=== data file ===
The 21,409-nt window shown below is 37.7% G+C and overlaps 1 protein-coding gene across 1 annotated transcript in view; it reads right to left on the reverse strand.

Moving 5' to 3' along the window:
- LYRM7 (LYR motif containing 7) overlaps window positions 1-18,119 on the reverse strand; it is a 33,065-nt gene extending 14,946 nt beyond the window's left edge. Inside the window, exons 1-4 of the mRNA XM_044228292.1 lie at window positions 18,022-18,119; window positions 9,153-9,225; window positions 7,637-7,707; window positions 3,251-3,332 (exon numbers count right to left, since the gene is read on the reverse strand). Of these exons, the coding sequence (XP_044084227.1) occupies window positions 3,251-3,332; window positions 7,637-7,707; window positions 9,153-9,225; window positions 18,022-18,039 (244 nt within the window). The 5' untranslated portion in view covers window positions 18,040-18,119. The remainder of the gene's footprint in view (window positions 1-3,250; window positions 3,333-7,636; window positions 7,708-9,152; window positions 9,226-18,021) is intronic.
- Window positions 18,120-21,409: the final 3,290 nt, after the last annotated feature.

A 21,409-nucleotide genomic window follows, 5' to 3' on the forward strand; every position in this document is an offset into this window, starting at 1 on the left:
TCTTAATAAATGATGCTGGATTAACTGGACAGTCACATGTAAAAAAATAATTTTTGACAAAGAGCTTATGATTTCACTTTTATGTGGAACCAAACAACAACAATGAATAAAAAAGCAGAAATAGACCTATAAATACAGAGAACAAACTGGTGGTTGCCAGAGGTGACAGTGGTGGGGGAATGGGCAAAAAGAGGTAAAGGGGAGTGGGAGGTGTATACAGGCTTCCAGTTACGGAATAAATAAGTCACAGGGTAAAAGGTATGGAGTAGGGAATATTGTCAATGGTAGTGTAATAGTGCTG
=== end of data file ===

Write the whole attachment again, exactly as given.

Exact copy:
The 21,409-nt window shown below is 37.7% G+C and overlaps 1 protein-coding gene across 1 annotated transcript in view; it reads right to left on the reverse strand.

Moving 5' to 3' along the window:
- LYRM7 (LYR motif containing 7) overlaps window positions 1-18,119 on the reverse strand; it is a 33,065-nt gene extending 14,946 nt beyond the window's left edge. Inside the window, exons 1-4 of the mRNA XM_044228292.1 lie at window positions 18,022-18,119; window positions 9,153-9,225; window positions 7,637-7,707; window positions 3,251-3,332 (exon numbers count right to left, since the gene is read on the reverse strand). Of these exons, the coding sequence (XP_044084227.1) occupies window positions 3,251-3,332; window positions 7,637-7,707; window positions 9,153-9,225; window positions 18,022-18,039 (244 nt within the window). The 5' untranslated portion in view covers window positions 18,040-18,119. The remainder of the gene's footprint in view (window positions 1-3,250; window positions 3,333-7,636; window positions 7,708-9,152; window positions 9,226-18,021) is intronic.
- Window positions 18,120-21,409: the final 3,290 nt, after the last annotated feature.

A 21,409-nucleotide genomic window follows, 5' to 3' on the forward strand; every position in this document is an offset into this window, starting at 1 on the left:
TCTTAATAAATGATGCTGGATTAACTGGACAGTCACATGTAAAAAAATAATTTTTGACAAAGAGCTTATGATTTCACTTTTATGTGGAACCAAACAACAACAATGAATAAAAAAGCAGAAATAGACCTATAAATACAGAGAACAAACTGGTGGTTGCCAGAGGTGACAGTGGTGGGGGAATGGGCAAAAAGAGGTAAAGGGGAGTGGGAGGTGTATACAGGCTTCCAGTTACGGAATAAATAAGTCACAGGGTAAAAGGTATGGAGTAGGGAATATTGTCAATGGTAGTGTAATAGTGCTG